River Hongbao 2022 is an annual Chinese New Year staple in the Singapore Lunar new year celebrations. This 2022 edition is held at the Gardens by the Bay Singapore and runs from 30 Jan to 6 Feb 2022. Let’s check out the attraction with a walk through.
The event is an annual affair comprising of lit lanterns dotted about a venue. It typically has an auspicious theme and coincides during the 15 days of the lunar new year.
Supertree grove lanterns
The Super tree grove is home to most of the major lantern light ups. Taking center stage is the massive God of Fortune. He stands almost 10 meters tall with a flanking smiling Tiger standing beside him and wishing patrons continuous flow of wealth for Year of the Tiger.
Notably, in Chinese folklore, the God of Fortune is the Chinese god of wealth. He is the fortune god associated with prosperity, luck and fortuitous windfalls, and a popular figure with businesses. Also, when lit at night, God of Fortune’s coins are animated in a flowing pattern.
Notably, also here, the OCBC skywalk is open for access during River hongbao. However, the attraction is entry slots are pretty much mostly sold out for pretty much the entire day.
Lanterns light ups
Moreover, there are a couple of smaller themed lanterns at the Supertree Grove. First off is the Love is Sweet display. Inspired by the Chinese auspicious phrase “Tian Tian Mi Mi”. It depicts a family enjoying giant dessert items, such as ice-cream and sweets. Also, the display is flanked by food lanterns served in traditional rooster bowls surrounded by pandas. It possibly has a “Le Le” panda context.
Great Luck, Great Fortune “Bai Nian” shows the events which typically happens on CNY as families visit one another. Here, the scene is depicted by an extended family members and a sea of oranges and red packets.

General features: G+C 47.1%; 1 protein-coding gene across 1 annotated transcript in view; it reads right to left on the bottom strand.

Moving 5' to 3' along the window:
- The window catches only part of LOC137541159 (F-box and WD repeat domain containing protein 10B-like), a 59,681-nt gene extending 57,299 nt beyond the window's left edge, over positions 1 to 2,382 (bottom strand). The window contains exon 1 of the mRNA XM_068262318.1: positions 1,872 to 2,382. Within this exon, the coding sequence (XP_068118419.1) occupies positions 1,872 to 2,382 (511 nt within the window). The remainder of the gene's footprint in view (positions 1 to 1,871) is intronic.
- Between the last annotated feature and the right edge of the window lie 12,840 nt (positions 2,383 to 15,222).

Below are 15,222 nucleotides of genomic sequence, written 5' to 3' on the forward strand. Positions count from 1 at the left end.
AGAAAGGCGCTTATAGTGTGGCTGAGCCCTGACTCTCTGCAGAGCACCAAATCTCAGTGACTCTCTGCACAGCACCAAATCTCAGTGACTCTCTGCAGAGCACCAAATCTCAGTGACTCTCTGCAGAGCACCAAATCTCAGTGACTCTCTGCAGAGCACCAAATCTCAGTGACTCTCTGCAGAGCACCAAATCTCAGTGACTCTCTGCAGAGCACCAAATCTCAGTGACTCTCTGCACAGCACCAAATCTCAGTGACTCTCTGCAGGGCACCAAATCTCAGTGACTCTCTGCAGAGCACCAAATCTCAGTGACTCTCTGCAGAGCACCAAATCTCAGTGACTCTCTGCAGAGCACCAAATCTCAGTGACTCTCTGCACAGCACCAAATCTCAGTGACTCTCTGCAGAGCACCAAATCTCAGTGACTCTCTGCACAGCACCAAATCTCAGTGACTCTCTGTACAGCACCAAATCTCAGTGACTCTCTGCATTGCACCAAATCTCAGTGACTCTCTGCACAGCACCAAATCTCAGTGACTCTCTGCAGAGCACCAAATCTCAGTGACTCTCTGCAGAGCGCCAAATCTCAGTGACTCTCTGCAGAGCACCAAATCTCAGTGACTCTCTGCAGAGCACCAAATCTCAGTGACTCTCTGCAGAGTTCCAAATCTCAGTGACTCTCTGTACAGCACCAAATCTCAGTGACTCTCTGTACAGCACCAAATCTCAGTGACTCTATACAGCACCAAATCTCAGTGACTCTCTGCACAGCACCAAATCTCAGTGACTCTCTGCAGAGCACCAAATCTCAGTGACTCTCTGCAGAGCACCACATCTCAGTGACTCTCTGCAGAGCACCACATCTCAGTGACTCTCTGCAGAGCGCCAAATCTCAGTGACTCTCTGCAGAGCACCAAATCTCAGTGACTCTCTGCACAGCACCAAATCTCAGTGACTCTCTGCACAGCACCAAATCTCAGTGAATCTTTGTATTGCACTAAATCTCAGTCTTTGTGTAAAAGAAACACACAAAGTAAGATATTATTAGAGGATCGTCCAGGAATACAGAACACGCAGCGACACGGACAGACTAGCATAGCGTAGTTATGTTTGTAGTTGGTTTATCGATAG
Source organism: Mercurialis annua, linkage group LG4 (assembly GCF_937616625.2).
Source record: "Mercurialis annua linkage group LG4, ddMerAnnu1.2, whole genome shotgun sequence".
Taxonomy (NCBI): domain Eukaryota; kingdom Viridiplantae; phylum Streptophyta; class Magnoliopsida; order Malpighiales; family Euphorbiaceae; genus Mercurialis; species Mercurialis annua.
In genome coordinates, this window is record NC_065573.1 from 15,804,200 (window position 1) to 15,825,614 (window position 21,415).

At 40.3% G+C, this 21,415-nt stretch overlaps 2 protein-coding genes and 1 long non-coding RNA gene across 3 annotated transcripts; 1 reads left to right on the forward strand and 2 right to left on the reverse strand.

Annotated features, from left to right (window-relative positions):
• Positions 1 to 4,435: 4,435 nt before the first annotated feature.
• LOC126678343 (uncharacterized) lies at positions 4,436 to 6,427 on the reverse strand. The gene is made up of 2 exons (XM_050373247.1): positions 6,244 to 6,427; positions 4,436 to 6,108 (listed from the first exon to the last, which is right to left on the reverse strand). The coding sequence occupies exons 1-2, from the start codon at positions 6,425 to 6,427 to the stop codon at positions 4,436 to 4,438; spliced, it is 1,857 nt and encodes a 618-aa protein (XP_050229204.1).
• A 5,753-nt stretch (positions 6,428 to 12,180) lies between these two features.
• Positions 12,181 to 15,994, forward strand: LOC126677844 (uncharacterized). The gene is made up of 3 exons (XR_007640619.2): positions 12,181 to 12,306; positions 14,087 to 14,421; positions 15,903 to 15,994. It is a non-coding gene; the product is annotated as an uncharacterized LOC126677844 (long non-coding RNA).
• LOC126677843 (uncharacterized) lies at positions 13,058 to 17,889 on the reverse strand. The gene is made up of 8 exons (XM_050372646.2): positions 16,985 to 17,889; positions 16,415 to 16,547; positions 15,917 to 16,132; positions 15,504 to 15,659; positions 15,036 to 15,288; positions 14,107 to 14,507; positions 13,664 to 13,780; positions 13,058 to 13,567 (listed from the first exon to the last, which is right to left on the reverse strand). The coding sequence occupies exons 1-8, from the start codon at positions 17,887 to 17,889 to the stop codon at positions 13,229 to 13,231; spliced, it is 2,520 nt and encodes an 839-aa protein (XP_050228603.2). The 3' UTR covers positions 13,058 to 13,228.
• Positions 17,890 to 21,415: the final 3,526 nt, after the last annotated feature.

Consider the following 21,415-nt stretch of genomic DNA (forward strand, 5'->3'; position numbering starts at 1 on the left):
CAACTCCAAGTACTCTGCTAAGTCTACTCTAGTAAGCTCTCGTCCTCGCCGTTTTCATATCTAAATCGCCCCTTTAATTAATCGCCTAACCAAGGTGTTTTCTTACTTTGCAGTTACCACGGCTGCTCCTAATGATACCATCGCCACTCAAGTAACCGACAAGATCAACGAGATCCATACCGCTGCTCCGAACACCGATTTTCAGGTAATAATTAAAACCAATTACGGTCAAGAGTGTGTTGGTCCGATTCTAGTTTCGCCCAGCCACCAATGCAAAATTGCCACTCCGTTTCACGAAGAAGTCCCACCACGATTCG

Rising after Challenges is a musical piece with music and dance steps. This display wishes all “Bu Bu Gao Sheng”. It is also the only interactive exhibit and photo booth where the display would play music when you step on the piano floorboard.
Moreover, not all lantern displays are located within the enclosed River Hongbao grounds at the Supertree grove. Some big lantern lightups are scattered around the Garden’s public-accessible areas. On the conservatory entry outside the event grounds is the Smiles of Happiness. It touts to brighten up your day through smiling and welcome the new year with optimism despite the current pandemic situation.
Also, a minor lantern displays here include the Springtime Songbirds display. However, it is weirdly in an inaccessible in a bad location which requires you to exit the event ground to view. Also, I didn’t manage to catch is the “Spring Fragrances” located within the paid Flower dome conservatory. This lantern set piece here is based on the phrase “Chun Hui Da Di, Hua Xiang Man Yi”.
Chinese customs exhibition
Moreover, here, you can find a mini exhibition. It is the only exhibition here at river Hongbao covering topics of Chinese culture and customs. Going down memory lane, the last river Hongbao we visited at the floating platform in 2020. It had an exhibition brought to you from the Singapore Mint covering topics of money and angbaos.
This year’s exhibits teaches about Chinese customs and how various practices, superstitions and beliefs come to be. Examples includes kitchen gods, door gods and how certain customs come to be, such as why food offerings are made and their belief origins. You are good for viewing for about 20 minute tops.
Event entry archways
Furthermore, a lantern archway decorates every River Hongbao entry point. There are 3 of them here in total. One is located at the Bayfront Entrance (Spring Welcome Arch), the main visitor center (Golden Garden Arch) and the last the at garden Meadows area (pink flamingos lanterns). If you need help getting around, you can find event maps dotted around the compound by various display highlights within.
Moreover, the garden’s main visitor center entrance is home to the Golden Garden Welcome Arch. The design for this welcome arch is based on the auspicious saying “Chun Feng De Yi” (春风得意). You can find lion dance figures here flanked by majestic curtains blowing in the spring breeze. It touts to bring along growth and prosperity into the new year.
Additionally, the Bayfront Spring Welcome Arch is located right near the MRT exit. You might remember it being beside the Garden’s by the bay Floral Fantasy attraction we visited recently. Also the highlight by the Bayfront entrance is the Roaring Tigers and Dragon display.
Here, it is large floating display sitting on a barge at the Garden’s dragonfly lake by the Bayfront MRT entrance. Also, the light up depicts a pair of regal tigers on the hills with a dragon rising from the water from this majestic lantern.